In this column, I would like to bring attention to three seemingly minor things that we do not pay much attention to.
The first is about swimming lessons; the second is on pets in public utility vehicles; and the third is on overloaded school buses.
Although learning how to swim has no relation to motoring, I would like to bring up this topic because summer is the time for road trips, which usually end in a place where you go swimming.
A recent story on the Philippine National Police pushing for the inclusion of swimming lessons in the academic program caught my attention. That statement was made after the PNP recorded 45 deaths due to drowning in less than three weeks in April – from April 5 to 21, PNP chief Gen. Oscar Albayalde said.
“This serves as an eye opener, possibly for agencies and organizations involved in promoting personal safety to initiate programs to develop basic drown-proofing and swimming skills,” said Albayalde.
If you are thinking of sending your kids to a summer class, I suggest it should be for swimming lessons.
The skill can make summer safer.
Pets in PUVs
Pets are now allowed to ride public utility vehicles (PUVs) – with their owners, of course. That’s because the Land Transportation Franchising and Regulatory Board (LTFRB) signed a measure permitting domestic animals inside public utility vehicles (PUVs).
The Board released last Friday a memorandum amending a provision in Memorandum Circular 2011-004 which provides the terms and conditions of certificate of public convenience and providing penalties for violations.
In the 2011 order, it states that PUV operators “shall not load animals of any kind, except fowls, in the carriage of such fowls and other animals the convenience, comfort and safety of the passengers shall not in any way be sacrificed. Any cargo which emits foul odor shall be covered with canvass or any other suitable material so that it not be offensive to passengers.”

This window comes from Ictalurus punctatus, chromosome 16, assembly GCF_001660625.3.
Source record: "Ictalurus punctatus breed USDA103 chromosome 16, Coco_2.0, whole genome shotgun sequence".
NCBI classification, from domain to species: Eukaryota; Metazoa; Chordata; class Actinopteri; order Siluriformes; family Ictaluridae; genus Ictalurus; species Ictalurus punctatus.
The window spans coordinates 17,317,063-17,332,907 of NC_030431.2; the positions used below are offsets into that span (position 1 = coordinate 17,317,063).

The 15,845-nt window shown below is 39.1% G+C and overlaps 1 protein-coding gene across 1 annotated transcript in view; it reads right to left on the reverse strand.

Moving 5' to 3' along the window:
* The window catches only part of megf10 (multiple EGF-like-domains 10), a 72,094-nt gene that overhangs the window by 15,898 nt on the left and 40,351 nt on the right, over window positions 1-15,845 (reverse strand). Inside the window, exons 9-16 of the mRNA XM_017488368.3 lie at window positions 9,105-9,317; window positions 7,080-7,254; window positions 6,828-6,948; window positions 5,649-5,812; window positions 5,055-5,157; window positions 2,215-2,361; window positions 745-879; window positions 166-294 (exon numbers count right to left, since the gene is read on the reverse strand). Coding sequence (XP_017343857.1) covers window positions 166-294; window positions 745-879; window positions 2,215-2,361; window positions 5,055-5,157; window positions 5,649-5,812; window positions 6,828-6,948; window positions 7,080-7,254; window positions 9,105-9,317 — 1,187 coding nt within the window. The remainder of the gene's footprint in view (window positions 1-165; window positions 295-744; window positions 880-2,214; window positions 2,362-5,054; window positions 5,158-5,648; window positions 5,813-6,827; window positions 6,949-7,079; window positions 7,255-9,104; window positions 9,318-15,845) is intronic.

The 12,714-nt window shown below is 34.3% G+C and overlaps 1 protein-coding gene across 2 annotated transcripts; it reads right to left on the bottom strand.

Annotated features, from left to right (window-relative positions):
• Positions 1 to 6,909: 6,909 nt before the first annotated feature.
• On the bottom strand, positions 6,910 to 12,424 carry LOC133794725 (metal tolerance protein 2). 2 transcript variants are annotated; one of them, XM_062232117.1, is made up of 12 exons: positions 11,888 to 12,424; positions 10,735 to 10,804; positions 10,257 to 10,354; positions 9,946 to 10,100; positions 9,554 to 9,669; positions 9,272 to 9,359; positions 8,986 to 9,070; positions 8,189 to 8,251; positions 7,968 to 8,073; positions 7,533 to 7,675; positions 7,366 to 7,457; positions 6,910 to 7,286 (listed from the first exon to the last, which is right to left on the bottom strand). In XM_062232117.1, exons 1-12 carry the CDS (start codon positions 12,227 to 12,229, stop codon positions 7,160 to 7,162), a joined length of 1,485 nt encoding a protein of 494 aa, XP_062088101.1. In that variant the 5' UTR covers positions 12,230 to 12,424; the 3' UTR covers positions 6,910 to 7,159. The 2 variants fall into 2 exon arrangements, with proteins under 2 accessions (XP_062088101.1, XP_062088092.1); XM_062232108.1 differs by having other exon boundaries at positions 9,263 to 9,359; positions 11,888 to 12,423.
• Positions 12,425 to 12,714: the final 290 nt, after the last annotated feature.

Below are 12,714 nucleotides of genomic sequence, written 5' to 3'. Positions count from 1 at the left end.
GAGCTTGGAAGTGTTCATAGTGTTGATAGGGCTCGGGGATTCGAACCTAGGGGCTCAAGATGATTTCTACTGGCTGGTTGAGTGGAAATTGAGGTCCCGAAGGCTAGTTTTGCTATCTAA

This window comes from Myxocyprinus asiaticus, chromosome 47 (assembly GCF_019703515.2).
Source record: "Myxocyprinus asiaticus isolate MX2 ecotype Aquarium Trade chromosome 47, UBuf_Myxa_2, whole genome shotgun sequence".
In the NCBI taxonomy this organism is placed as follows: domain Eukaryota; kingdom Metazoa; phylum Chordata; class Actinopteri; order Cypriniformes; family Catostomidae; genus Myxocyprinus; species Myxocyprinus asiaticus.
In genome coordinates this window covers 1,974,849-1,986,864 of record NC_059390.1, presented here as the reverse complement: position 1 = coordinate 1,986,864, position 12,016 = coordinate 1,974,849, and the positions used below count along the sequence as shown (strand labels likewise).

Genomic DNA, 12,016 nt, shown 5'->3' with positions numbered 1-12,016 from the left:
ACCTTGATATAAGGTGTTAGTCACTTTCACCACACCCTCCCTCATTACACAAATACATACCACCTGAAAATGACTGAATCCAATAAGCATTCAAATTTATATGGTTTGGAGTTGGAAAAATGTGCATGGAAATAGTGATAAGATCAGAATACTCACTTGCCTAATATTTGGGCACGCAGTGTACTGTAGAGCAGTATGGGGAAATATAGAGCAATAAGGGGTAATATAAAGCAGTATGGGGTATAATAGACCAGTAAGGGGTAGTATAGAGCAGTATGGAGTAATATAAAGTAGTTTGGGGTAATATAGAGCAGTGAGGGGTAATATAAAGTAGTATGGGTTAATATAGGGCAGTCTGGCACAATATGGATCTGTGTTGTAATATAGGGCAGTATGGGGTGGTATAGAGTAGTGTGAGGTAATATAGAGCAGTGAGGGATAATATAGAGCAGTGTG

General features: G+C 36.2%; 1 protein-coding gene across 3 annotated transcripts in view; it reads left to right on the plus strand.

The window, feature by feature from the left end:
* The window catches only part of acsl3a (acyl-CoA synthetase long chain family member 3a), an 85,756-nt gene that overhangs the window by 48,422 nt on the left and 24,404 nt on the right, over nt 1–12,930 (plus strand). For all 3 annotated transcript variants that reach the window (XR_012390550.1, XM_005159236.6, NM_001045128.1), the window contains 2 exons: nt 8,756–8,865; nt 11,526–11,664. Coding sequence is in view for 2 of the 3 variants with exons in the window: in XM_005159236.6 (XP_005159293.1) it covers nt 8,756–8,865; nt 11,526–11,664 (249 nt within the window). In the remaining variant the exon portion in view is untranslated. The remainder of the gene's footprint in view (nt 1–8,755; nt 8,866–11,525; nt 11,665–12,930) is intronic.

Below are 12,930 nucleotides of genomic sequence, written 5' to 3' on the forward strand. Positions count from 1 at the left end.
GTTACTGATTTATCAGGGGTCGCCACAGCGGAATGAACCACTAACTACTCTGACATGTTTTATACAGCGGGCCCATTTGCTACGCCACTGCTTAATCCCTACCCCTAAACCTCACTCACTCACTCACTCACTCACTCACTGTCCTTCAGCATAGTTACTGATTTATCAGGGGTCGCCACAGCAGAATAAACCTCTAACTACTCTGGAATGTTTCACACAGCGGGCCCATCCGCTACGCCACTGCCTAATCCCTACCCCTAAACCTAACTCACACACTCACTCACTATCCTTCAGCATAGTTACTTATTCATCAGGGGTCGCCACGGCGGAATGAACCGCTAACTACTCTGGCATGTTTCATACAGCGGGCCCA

The said memo was amended through Memoramdum Circular 2019-019 dated April 15 which now allows pet animals inside PUVs provided that some conditions are met.
The deal is – the pets should be inside carriers or cages and should be placed at the designated animal compartment of the PUV if there are other passengers inside the vehicle.
But if there are no other passengers, the LTFRB said “pets may be allowed to be carried by the owner as long as they are free from foul odor and that the owner maintains cleanliness and sanitation.”
But if the pet misbehaves and causes damage, the order says: “The possessor or pet owner shall be responsible for the damage that the pet may cause, including the cleaning and sanitation of the PUV, as may be necessary,” the memorandum also stated.
The Board emphasized that “safety, convenience and comfort of the passengers shall not in any way be sacrificed” in bringing these pet animals.
LTFRB chairman Atty. Martin Delgra III and Board Members Engr. Ronaldo Corpus and retired Gen. Antonio Gardiola have signed a memo making the order take take effect immediately after publication.
Overloaded school bus
Most children spend many hours of their time in the school bus.
While the government has enough laws regulating the road worthiness of school buses, one more ordinance was added to that recently – this time to regulate overloading. That’s right – overloading.
Late last week, the Quezon City Council moved to regulate this practice and passed an ordinance that prohibits the city’s school bus drivers from overloading their service vehicles.
Introduced by Councilor Eric Medina, City Ordinance 2788-2018 prohibits students from riding or boarding a school service vehicle when there are no more available seats. The ordinance aims to address the practice of allowing students to stand-up or hang on the outside or the rear-end portion of school services when ferrying them to their destinations.
Violators of this ordinance will face a fine of P2,000 or community service for five days for the first offense; P3,000 or community service for 10 days for the second offense; and P5,000 or one-year imprisonment or both penalties for the succeeding offense, based on the discretion of the court.
“Such practice of allowing student-passengers to board or ride in public or private school transport service despite the lack of available seats does not only compromise public safety and convenience but constitute an utter disregard of the law,” the ordinance read.
By Pinky Concha Colmenares
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